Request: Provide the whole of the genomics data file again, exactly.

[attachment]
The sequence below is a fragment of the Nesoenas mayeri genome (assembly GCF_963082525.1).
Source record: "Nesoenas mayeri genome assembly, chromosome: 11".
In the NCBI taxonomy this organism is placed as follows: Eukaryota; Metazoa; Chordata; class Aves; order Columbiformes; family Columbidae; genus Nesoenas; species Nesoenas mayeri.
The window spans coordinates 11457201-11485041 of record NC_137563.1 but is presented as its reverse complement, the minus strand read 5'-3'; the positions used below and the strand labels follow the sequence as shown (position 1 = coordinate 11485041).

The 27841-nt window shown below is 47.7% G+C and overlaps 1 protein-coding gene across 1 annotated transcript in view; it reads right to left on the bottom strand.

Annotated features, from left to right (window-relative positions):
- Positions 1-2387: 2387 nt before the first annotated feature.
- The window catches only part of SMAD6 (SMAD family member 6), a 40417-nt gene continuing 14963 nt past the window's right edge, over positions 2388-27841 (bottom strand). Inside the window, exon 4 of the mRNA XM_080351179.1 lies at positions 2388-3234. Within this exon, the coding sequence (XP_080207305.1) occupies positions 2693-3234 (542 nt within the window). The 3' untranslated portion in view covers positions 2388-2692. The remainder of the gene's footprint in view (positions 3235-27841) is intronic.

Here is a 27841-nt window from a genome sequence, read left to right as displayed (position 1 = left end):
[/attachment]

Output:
The sequence below is a fragment of the Nesoenas mayeri genome (assembly GCF_963082525.1).
Source record: "Nesoenas mayeri genome assembly, chromosome: 11".
In the NCBI taxonomy this organism is placed as follows: Eukaryota; Metazoa; Chordata; class Aves; order Columbiformes; family Columbidae; genus Nesoenas; species Nesoenas mayeri.
The window spans coordinates 11457201-11485041 of record NC_137563.1 but is presented as its reverse complement, the minus strand read 5'-3'; the positions used below and the strand labels follow the sequence as shown (position 1 = coordinate 11485041).

The 27841-nt window shown below is 47.7% G+C and overlaps 1 protein-coding gene across 1 annotated transcript in view; it reads right to left on the bottom strand.

Annotated features, from left to right (window-relative positions):
- Positions 1-2387: 2387 nt before the first annotated feature.
- The window catches only part of SMAD6 (SMAD family member 6), a 40417-nt gene continuing 14963 nt past the window's right edge, over positions 2388-27841 (bottom strand). Inside the window, exon 4 of the mRNA XM_080351179.1 lies at positions 2388-3234. Within this exon, the coding sequence (XP_080207305.1) occupies positions 2693-3234 (542 nt within the window). The 3' untranslated portion in view covers positions 2388-2692. The remainder of the gene's footprint in view (positions 3235-27841) is intronic.

Here is a 27841-nt window from a genome sequence, read left to right as displayed (position 1 = left end):